According to a declassified 2020 fiscal budget report from the US Department of Defense, the US military plans to spend some $57 million USD on the Keflavík Naval Base.
This will include some $18 million USD towards upgrading the airfield’s “dangerous cargo pad”, a paved area for the loading and unloading of explosives and other hazardous cargo; $7 million USD for beddown site prep, referring to launching areas for military aircraft; and the remaining $32 million USD to expand the parking apron, the area where military aircraft are parked when not preparing for take-off.
All of this gives a fairly reasonable assumption that the US military is aiming to ramp up combat readiness at the base. This, along with Parliament’s current budget proposals, have raised criticisms from within Iceland’s legislature.
A proposal currently on the table with the Parliamentary Budget Committee suggests removing some 300 million ISK from the 600 million ISK originally allotted towards helping developing countries and put it instead towards helping to build up the base.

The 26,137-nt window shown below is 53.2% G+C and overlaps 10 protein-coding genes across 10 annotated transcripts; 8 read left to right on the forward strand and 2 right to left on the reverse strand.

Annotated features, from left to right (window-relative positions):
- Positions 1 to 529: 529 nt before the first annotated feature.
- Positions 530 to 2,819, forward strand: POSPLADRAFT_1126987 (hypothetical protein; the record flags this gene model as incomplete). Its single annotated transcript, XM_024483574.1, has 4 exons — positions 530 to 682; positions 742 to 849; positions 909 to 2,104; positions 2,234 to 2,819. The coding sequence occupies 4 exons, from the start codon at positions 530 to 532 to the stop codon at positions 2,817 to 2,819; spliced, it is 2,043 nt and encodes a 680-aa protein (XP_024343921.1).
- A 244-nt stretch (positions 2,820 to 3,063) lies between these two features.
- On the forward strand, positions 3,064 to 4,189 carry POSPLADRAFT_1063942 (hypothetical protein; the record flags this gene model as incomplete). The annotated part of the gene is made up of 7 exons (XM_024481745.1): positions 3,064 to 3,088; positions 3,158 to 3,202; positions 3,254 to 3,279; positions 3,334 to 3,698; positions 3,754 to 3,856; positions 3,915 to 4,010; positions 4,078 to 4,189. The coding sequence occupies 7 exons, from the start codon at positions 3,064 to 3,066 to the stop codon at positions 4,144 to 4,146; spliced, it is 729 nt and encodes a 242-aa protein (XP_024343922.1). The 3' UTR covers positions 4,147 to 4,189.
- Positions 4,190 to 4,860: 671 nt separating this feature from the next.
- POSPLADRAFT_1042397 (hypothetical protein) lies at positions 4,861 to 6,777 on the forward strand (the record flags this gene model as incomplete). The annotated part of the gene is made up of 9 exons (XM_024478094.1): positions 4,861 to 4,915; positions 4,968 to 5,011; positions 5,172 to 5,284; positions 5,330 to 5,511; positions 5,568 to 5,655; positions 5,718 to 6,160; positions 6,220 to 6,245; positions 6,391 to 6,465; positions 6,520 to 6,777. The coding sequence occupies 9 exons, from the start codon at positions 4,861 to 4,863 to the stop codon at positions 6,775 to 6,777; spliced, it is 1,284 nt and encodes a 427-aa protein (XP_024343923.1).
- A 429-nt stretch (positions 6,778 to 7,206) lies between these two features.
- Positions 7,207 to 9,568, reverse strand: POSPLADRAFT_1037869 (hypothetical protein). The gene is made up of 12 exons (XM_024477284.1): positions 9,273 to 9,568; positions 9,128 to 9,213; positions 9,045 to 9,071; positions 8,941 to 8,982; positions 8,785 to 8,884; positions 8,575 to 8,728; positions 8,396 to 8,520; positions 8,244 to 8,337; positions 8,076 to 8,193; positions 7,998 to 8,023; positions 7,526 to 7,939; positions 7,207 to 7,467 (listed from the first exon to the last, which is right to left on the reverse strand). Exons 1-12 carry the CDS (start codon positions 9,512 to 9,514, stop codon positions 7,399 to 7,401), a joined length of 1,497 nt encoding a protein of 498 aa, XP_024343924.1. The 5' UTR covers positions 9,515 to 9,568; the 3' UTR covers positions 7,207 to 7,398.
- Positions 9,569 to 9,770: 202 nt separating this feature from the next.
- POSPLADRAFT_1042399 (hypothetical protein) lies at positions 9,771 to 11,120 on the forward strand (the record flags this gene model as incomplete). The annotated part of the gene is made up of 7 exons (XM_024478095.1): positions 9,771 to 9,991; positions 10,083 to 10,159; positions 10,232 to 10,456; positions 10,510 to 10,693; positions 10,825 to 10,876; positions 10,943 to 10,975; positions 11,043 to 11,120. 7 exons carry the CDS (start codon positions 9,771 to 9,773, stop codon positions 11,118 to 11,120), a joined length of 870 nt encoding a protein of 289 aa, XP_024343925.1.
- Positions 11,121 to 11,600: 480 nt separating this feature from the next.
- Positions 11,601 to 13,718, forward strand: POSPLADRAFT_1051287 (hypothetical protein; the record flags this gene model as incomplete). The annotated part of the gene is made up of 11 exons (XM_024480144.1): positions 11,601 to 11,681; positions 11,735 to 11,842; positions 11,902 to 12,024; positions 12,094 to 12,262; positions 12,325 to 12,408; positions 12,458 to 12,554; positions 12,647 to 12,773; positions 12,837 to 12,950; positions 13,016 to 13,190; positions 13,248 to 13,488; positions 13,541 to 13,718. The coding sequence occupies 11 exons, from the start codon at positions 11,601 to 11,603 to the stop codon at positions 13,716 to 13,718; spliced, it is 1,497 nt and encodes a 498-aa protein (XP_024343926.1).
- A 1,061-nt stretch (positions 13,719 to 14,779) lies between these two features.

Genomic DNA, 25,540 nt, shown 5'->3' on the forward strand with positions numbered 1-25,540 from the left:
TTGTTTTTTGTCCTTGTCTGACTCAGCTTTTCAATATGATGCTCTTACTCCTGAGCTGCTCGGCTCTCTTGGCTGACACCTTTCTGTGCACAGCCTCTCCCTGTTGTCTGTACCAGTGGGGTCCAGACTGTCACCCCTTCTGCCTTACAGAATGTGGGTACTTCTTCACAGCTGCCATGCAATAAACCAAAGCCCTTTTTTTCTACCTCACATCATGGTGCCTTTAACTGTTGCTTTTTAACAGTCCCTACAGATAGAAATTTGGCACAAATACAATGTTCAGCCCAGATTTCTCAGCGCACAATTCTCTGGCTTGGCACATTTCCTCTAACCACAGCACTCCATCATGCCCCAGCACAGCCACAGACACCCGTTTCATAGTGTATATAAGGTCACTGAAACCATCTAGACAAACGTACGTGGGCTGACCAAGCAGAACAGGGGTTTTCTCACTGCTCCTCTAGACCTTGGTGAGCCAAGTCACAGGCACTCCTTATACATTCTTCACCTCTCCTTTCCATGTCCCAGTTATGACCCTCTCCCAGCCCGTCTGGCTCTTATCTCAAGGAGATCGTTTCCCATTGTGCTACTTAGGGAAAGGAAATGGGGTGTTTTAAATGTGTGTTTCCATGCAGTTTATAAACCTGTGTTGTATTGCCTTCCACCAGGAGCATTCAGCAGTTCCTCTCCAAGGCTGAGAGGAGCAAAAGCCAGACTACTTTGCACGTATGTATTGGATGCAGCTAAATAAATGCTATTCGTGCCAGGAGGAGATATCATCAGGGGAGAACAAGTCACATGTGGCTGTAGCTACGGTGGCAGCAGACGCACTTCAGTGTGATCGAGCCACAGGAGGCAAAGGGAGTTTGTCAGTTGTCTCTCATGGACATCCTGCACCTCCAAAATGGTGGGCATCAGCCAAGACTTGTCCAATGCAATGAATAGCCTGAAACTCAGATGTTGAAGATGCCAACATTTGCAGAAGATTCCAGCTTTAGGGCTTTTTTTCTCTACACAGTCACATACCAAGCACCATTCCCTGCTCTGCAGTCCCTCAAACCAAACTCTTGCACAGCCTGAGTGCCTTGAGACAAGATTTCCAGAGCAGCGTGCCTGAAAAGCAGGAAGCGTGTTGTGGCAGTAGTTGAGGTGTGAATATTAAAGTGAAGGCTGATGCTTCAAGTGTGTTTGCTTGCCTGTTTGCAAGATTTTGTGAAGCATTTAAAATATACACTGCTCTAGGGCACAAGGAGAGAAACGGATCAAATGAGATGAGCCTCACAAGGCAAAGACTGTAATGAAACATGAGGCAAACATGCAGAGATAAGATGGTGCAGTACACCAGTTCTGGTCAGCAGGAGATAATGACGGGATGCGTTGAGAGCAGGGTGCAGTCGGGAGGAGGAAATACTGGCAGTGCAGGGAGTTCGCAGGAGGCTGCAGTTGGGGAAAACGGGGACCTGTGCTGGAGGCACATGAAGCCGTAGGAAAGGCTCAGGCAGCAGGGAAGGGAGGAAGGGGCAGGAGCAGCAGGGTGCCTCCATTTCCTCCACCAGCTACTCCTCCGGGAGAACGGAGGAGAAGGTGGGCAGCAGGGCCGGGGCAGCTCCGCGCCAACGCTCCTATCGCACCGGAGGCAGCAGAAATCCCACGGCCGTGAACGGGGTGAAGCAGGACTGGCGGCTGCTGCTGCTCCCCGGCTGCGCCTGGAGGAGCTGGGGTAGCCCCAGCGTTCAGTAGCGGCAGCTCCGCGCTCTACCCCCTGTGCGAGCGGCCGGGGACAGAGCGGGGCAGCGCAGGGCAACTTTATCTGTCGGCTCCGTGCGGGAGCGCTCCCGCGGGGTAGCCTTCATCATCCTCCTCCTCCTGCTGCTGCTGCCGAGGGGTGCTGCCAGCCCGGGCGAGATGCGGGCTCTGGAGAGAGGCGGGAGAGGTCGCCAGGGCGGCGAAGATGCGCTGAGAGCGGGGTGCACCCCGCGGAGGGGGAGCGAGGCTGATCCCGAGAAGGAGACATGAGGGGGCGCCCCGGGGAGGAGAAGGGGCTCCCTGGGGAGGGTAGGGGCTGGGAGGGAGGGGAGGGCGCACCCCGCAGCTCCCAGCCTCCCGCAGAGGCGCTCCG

Logi Einarsson, the chair of the Social Democrats, told RÚV that he questions the priority of the ruling coalition, encapsulating his feelings by saying, “This perhaps shows where the government maybe believes the need is greatest: in the development of the military base, or with the poorest countries in the world.”
Iceland’s current coalition government is led by the Left-Green Party, which from their inception in 1999 included in their party platform the desire to withdraw Iceland from NATO. That particular aim is clearly no longer a part of the party platform, and two MPs for the party—Rósa Björk Brynjólfsdóttir and Andrés Ingi Jónsson—abstained from casting a vote on the matter.
Logi told reporters he was surprised that this kind of budgeting was going on under the watch of the Left-Greens, saying, “This is incomprehensible and I have no idea what the Left-Greens are doing in this coalition if these are the priorities.”
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